9 August 2016 Optical design of the slit-viewing camera for the NIRSPEC upgrade
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Abstract
NIRSPEC is a 1-5 μm high- and medium-resolution echelle spectrograph for the Keck II telescope, delivered in 1999 by the UCLA Infrared Laboratory (PI: Ian McLean). The instrument will be upgraded to replace detectors and electronics in the spectrograph (SPEC) and slit-viewing camera (SCAM). The existing SCAM design is limited to the 1-2.5 μm regime and optimized for the PICNIC 256x256 40-μm-pixel array. The upgrade of the SCAM to a Teledyne H1RG 1024x1024 18-μm-pixel array will allow imaging of the slit from 1-5 μm, increasing observing efficiency in the L and M bands. The extension of SCAM’s wavelength coverage requires re-optimization of its optical design. We present a proof-of-concept optical design of the new SCAM, optimized for a replacement detector. We discuss lens choices, design constraints, and the addition of blocking filters to mitigate saturation issues related to the high background levels in the thermal infrared.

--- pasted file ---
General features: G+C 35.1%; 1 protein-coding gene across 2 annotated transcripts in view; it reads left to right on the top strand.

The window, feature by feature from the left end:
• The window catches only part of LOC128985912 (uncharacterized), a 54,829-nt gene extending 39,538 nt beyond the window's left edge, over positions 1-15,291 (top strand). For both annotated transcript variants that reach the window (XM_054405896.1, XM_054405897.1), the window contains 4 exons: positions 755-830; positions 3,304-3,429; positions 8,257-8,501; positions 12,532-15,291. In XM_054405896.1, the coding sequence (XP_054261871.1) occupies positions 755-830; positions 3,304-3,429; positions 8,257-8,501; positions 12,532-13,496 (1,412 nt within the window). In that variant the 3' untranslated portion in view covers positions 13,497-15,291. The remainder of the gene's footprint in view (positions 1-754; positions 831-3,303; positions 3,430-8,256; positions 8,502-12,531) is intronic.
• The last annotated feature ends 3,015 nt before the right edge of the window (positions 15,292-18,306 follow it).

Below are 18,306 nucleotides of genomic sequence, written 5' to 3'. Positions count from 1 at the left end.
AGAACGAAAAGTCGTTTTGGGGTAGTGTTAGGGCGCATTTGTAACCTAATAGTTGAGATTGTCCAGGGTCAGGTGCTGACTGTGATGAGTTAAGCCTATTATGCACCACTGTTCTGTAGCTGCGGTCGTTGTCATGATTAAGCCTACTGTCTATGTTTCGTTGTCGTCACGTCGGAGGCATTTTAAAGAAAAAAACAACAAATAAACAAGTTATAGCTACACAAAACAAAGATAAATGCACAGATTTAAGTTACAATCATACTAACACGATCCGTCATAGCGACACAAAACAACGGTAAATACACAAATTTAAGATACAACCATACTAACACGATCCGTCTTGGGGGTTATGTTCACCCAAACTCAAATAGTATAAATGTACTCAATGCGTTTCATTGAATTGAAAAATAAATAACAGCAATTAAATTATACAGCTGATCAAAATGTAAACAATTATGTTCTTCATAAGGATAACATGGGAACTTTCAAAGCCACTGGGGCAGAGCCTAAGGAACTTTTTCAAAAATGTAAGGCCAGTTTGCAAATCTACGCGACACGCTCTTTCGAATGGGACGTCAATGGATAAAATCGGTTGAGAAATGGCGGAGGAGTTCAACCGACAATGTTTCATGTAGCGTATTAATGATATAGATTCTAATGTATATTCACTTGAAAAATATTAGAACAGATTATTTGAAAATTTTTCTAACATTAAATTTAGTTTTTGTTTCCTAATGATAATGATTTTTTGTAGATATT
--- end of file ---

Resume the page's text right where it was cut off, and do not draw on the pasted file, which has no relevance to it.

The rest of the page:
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Emily C. Martin, Michael P. Fitzgerald, Ian S. McLean, Evan Kress, Eric Wang, "Optical design of the slit-viewing camera for the NIRSPEC upgrade", Proc. SPIE 9908, Ground-based and Airborne Instrumentation for Astronomy VI, 99082R (9 August 2016); doi: 10.1117/12.2233767; https://doi.org/10.1117/12.2233767
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